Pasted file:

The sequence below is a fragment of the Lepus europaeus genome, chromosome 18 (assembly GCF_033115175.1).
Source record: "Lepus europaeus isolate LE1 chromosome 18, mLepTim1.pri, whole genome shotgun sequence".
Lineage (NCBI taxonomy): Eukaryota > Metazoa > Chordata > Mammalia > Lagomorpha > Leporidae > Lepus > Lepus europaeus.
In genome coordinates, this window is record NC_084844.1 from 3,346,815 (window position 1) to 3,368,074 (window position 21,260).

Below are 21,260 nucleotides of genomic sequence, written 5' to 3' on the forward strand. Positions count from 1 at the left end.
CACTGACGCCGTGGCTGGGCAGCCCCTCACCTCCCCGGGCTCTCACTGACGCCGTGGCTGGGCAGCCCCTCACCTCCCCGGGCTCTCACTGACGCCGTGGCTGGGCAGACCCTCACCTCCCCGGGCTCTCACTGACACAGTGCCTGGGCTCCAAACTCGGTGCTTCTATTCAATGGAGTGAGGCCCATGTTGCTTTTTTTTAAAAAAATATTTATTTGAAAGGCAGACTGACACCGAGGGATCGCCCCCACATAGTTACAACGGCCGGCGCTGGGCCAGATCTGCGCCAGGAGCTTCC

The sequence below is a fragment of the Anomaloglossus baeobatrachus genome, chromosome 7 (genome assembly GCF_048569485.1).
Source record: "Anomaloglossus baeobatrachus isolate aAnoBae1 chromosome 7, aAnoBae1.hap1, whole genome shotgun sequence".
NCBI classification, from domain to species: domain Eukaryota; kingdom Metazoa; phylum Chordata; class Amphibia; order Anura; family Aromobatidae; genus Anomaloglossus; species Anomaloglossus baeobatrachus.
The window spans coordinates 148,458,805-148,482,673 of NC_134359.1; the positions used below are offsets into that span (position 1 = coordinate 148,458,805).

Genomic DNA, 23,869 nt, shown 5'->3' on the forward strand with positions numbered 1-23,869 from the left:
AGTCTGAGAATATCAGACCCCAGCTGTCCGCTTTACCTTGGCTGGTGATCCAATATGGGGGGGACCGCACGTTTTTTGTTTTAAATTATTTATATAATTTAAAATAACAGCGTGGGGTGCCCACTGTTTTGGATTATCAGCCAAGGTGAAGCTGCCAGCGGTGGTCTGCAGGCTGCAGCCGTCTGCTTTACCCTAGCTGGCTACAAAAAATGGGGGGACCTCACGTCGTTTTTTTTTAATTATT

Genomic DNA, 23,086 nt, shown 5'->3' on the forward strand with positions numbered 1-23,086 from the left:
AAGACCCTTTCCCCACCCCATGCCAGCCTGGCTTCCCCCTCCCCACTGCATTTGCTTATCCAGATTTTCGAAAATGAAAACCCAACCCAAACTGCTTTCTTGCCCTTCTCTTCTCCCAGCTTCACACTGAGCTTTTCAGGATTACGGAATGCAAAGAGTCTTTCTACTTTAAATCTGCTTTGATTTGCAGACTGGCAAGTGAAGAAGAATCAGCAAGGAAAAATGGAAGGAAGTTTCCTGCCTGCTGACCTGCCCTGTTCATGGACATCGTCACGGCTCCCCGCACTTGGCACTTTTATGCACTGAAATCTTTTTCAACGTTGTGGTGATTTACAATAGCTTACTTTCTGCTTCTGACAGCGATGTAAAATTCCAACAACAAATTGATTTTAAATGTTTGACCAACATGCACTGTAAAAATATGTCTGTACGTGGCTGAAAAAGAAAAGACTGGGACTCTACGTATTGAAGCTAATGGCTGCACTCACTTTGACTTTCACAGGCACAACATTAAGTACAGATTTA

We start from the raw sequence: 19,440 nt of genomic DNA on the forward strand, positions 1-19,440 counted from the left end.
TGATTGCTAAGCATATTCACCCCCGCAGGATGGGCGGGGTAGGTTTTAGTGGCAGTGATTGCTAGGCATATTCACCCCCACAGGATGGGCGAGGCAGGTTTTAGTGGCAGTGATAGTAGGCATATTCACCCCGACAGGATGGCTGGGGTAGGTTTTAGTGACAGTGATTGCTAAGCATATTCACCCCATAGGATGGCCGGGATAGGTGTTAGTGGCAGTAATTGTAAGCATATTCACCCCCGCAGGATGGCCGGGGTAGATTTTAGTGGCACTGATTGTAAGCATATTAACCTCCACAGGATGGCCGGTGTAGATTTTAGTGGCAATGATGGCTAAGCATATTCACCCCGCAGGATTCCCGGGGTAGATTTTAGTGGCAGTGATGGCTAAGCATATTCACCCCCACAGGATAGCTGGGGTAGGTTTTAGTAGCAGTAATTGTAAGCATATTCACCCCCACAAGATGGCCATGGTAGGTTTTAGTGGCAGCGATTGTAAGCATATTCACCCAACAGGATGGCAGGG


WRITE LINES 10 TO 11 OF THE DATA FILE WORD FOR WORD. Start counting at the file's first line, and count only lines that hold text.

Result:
The window spans coordinates 148,458,805-148,482,673 of NC_134359.1; the positions used below are offsets into that span (position 1 = coordinate 148,458,805).

Genomic DNA, 23,869 nt, shown 5'->3' on the forward strand with positions numbered 1-23,869 from the left: